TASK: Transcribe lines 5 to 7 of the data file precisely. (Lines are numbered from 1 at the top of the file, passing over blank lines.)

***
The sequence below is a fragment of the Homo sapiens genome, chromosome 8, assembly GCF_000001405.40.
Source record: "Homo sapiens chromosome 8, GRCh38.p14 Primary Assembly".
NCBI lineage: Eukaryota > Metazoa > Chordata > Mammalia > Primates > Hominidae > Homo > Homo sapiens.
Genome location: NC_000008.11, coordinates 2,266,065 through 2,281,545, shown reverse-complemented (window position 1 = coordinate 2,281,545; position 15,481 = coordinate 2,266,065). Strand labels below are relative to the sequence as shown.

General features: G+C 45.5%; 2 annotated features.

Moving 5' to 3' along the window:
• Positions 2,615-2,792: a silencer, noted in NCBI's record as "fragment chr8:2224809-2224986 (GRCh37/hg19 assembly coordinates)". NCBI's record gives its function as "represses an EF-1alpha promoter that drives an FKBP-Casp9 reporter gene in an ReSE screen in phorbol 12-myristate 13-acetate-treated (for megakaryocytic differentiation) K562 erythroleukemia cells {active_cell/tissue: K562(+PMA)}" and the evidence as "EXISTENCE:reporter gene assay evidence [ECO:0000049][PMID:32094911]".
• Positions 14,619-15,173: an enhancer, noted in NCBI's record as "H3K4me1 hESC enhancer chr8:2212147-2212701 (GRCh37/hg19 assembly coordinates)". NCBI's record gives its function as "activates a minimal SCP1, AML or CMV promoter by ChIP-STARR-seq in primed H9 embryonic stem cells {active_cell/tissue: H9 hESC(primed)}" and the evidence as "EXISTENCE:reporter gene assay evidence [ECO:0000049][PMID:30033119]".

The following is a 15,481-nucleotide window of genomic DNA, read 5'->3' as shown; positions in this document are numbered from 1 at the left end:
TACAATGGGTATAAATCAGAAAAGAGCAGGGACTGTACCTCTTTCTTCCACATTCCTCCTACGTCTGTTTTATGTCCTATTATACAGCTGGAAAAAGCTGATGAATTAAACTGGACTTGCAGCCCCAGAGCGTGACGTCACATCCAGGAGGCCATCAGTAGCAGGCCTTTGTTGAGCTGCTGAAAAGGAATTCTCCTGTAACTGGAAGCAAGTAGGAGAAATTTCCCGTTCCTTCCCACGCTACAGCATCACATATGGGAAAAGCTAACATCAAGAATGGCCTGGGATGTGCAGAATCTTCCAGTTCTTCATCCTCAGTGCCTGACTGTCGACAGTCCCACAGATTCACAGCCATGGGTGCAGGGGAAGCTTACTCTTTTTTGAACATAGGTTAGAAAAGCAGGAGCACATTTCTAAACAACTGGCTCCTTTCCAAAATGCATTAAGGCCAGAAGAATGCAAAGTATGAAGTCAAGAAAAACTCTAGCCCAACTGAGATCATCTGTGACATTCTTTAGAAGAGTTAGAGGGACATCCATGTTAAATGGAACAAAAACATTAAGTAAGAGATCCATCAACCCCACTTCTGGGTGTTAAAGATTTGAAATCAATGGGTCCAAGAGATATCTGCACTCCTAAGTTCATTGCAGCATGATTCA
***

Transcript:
General features: G+C 45.5%; 2 annotated features.

Moving 5' to 3' along the window:
• Positions 2,615-2,792: a silencer, noted in NCBI's record as "fragment chr8:2224809-2224986 (GRCh37/hg19 assembly coordinates)". NCBI's record gives its function as "represses an EF-1alpha promoter that drives an FKBP-Casp9 reporter gene in an ReSE screen in phorbol 12-myristate 13-acetate-treated (for megakaryocytic differentiation) K562 erythroleukemia cells {active_cell/tissue: K562(+PMA)}" and the evidence as "EXISTENCE:reporter gene assay evidence [ECO:0000049][PMID:32094911]".